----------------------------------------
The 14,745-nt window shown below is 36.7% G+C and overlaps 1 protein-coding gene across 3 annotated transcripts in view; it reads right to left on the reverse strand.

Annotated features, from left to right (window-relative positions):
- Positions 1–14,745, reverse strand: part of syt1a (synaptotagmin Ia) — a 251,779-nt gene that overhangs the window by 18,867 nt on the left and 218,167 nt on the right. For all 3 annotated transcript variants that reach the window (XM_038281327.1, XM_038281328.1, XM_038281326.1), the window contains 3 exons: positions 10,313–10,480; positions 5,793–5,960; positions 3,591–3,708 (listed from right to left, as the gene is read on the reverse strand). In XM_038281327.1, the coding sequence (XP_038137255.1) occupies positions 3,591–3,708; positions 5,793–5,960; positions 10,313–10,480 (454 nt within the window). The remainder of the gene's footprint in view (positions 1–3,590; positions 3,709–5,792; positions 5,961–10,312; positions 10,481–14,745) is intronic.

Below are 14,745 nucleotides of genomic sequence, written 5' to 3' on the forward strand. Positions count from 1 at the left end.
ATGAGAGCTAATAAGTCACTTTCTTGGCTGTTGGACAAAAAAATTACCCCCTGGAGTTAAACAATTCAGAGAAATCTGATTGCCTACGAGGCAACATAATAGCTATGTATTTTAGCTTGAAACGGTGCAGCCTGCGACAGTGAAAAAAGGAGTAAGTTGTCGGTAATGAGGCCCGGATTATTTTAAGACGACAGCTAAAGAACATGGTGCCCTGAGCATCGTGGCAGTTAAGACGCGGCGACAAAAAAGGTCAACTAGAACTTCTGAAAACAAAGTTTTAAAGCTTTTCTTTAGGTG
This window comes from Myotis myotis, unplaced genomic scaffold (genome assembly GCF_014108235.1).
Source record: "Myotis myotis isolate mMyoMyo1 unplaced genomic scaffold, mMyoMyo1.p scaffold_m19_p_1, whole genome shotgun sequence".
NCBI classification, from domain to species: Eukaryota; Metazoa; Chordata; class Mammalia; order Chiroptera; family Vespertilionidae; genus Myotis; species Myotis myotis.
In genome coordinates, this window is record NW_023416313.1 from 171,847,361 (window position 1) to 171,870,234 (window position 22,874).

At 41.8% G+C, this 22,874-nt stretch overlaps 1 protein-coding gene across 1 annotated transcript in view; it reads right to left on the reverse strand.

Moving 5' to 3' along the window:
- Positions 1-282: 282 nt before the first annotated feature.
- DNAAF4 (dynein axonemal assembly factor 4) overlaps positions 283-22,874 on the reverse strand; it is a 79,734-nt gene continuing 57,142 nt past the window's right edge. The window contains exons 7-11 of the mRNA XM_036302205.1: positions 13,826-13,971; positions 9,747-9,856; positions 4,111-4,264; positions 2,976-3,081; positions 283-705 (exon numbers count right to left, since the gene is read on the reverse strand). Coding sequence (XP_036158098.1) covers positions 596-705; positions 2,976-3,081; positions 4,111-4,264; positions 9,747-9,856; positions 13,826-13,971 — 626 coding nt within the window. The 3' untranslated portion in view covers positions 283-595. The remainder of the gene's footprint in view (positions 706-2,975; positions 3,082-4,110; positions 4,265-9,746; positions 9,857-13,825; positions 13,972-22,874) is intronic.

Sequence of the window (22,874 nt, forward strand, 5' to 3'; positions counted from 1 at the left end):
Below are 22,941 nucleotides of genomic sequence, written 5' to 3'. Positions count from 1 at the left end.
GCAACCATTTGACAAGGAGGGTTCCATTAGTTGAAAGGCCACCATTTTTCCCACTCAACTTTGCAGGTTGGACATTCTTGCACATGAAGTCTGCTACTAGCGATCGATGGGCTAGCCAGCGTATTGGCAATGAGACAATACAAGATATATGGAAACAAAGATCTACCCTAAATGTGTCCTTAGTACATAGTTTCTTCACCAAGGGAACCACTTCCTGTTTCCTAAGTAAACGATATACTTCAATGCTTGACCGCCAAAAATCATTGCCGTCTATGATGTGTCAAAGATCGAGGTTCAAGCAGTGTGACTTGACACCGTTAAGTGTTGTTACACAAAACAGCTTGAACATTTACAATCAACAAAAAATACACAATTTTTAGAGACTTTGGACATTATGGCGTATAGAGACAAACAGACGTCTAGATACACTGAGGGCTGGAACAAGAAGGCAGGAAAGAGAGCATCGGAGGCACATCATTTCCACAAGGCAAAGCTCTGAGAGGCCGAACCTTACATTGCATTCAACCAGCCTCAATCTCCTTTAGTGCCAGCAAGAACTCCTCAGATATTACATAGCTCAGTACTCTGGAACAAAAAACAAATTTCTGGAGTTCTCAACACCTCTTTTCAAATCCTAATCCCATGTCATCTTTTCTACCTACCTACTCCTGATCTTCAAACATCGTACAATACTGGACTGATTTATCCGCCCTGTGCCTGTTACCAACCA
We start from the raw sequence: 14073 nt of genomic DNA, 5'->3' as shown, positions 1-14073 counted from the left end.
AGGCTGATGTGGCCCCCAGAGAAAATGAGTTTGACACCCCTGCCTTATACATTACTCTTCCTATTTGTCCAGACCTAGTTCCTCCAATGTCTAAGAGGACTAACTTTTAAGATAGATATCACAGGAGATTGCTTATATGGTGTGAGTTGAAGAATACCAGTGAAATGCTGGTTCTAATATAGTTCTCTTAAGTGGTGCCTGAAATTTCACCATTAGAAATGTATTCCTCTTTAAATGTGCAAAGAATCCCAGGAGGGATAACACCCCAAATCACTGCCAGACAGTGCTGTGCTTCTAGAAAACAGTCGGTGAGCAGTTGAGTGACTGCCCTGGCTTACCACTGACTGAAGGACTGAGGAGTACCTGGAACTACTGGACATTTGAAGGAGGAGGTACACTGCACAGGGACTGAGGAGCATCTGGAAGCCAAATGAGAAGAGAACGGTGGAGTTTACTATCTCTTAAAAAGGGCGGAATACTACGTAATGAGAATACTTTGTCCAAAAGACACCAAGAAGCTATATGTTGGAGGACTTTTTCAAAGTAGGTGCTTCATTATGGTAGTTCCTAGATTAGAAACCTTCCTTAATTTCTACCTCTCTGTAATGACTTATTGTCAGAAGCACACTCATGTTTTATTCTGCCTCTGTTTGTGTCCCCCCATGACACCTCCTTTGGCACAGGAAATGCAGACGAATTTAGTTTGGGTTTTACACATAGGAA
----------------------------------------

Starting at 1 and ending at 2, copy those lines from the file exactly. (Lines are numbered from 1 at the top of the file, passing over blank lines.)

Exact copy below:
The 14,745-nt window shown below is 36.7% G+C and overlaps 1 protein-coding gene across 3 annotated transcripts in view; it reads right to left on the reverse strand.

Annotated features, from left to right (window-relative positions):